The case of Steve “Dogon” Richardson

It was a week ago on July 6 that a jury found Steve Richardson aka as General Dogon, a L.A. CAN community organizer guilty of 9 of 11 trumped up misdemeanor charges. He was charged with 8 counts of resisting arrest and one count of battery of an officer (battery supposedly by “burying his nails in the officers hands”). General Dogon is facing these charges over the non-violent protest that happened last May in the L.A. City Council Chambers. Dogon, myself and another LA CAN member were taken to jail after police used excessive force to removed us from the chambers. Channel 5 footage (below) clearly shows protesters being pushed to the back of the chambers when police start storming on General Dogon and pushing him to the wall. The footage shows how Dogon was attack by police officers and counters the jury decision that he was resisting arrest and assaulting a police officer.
The jury’s decision does not surprised any of Dogon’s friends and supporters given that the criminal justice system has been the platform for the police to get away with almost anything while innocent people and majority people of color have suffered the consequences of a [messed] up racist system. 
General Dogon’s trial was not just because he resisted arrest. The real reason that General Dogon was put on trial by the LAPD was because of his community organizing in Skid Row. He has been a very vocal leader against the Safer Cities Initiatives (SCI) and his leadership in the community has made the police very uncomfortable. He has documented the police actions via LA CAN’s Community Watch program. General Dogon is a well respected leader in the community.

Let it be known that the case of Steve Richardson is a political case. It’s a case against activist who struggle for human and civil rights. L.A. City Attorney Carmen Trutanich is seeking to criminalize political dissent. Carmen and the LAPD are going for people like Dogon. The cops are trying to find anyway they can to prevent Dogon from continuing his job as a community organizer. It is important that people understand the connection between the case of Dogon and upholding our 1st amendment rights.

Here is video of the May 21st incident. One will clearly see General Dogon being slammed to the wall by several police officers.


To read my thoughts on the May 21st incident, check the post I wrote earlier this year:
Here is info on Dogon’s case being broadcast on Uprising Radio.

Here is Dogon’s message:
In regards to the May 21,2010 incident in city hall, I’d like to take this time to personally thank the LA CAN members, L.A. Right to Housing Collective members (especially Union de Vecinos), Hippie Kitchen, and all other comrades and supporters for their continued and outstanding support throughout this trial. Thank you for turning out to fight for a just and needed cause.  We know that anybody that stands up and speaks out against state oppression is a target of state oppression.  Me and the other two other LA CAN members that were arrested that day understood this fact.  Although the city dropped all charges against us in the beginning, they later re-filed 11 criminal charges against me only after I had torn up and threw back a violence prevention certificate that was given to me by the city.  It wasn’t worth the paper it was written on after the violence they used against us.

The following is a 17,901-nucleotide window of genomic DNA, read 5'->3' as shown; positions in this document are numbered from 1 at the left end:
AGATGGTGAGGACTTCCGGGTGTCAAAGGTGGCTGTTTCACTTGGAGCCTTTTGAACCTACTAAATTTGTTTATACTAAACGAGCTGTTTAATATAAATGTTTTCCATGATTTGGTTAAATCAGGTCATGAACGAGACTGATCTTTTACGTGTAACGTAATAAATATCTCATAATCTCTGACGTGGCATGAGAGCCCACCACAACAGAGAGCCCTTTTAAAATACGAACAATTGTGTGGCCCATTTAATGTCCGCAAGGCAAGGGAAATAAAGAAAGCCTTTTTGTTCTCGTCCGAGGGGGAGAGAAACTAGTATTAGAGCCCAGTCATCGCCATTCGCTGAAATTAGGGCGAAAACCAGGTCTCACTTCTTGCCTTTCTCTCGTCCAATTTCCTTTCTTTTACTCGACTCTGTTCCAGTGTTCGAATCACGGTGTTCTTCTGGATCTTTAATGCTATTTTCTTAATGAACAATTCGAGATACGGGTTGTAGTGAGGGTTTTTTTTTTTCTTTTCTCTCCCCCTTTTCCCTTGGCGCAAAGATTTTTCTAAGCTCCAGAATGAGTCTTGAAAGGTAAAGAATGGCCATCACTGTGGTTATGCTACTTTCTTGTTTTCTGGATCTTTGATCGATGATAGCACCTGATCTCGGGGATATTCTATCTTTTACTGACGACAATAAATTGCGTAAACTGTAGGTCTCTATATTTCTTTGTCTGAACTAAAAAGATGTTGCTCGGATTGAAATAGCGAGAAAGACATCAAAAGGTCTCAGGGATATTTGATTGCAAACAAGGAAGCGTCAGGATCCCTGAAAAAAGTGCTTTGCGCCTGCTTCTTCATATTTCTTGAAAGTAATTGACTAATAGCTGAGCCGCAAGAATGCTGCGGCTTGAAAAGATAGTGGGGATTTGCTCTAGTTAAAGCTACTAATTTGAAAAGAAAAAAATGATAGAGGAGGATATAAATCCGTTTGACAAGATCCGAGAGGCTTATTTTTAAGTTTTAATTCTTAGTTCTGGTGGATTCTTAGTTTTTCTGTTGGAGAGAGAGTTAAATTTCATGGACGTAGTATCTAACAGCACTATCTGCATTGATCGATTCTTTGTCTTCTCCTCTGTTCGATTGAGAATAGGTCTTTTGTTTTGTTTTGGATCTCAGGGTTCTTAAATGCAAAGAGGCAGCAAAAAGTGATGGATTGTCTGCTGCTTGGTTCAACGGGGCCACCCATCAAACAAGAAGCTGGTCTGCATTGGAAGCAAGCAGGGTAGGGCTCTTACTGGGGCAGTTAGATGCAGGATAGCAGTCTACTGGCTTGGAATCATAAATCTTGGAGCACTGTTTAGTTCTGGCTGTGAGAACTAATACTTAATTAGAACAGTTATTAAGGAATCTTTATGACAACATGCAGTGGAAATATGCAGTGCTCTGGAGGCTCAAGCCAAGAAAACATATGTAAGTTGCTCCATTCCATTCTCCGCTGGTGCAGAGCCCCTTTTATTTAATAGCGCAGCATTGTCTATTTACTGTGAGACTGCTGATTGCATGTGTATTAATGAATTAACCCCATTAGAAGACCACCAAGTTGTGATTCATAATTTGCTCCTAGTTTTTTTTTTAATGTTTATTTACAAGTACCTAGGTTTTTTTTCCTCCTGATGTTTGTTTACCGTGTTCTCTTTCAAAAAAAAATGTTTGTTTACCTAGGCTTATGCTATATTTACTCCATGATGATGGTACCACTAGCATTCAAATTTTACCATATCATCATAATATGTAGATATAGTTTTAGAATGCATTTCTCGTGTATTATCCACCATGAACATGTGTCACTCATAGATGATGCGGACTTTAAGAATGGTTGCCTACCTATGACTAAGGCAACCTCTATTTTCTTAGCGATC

During the trial, the city presented their case which only consisted of only cops for witnesses.  Because every officer that took the stand in support of the city was caught up in lies and perjured themselves on the stand during questioning, we felt that all of the video that was supplied by the media and Right to Housing Collective members totally contradicted their statements so badly that we (my lawyer John Raphling and I) decided not to present a defense due to this fact. The city had the burden to prove their case in which we felt they did not do.  The video clearly showed that “IT IS WHAT IT IS.”  And that reality contradicted the statements of police over and over again. We know that there is a risk of putting on witnesses, as much as it is a risk to not put on witnesses.  John and I have made many legal decisions together – including the ones that got me free from a 25-to-life sentence a couple of years ago when LAPD targeted me because of my organizing.  We decided on this strategy and believe it was the best decision.
Obviously, the jury didn’t see anything the way we saw it and lived it.  Yesterday, July  6, the jury found me guilty of 9 of the 11 counts. Although we don’t agree with this verdict, there is still a lot of work to be done.  The next court date is July 14th (although it will likely be postponed a couple of weeks) and we plan to pump up the heat.  We‘ll be calling on folks to continue this fight together.  Once again I’d  like to thank everyone for their continued support during this time……………all power to the people.

General Dogon

Go to LA CAN’s blog to read more about General Dogon being unfairly convicted, read the City Attorney press release of Dogon’s case and how LAPD continues their battle against members of LA CAN. Follow their blog by going to and find ways how you can support General Dogon.

Here is a footage of the police arresting the co-director of LA CAN, Pete White, hours after General Dogon was wrongfully convicted. Let me also include a footnote. LA CAN members along with several organizations have protested past Skid Row walks without ever being arrested.

Dogon’s next court date is set for Thursday, July 14th.

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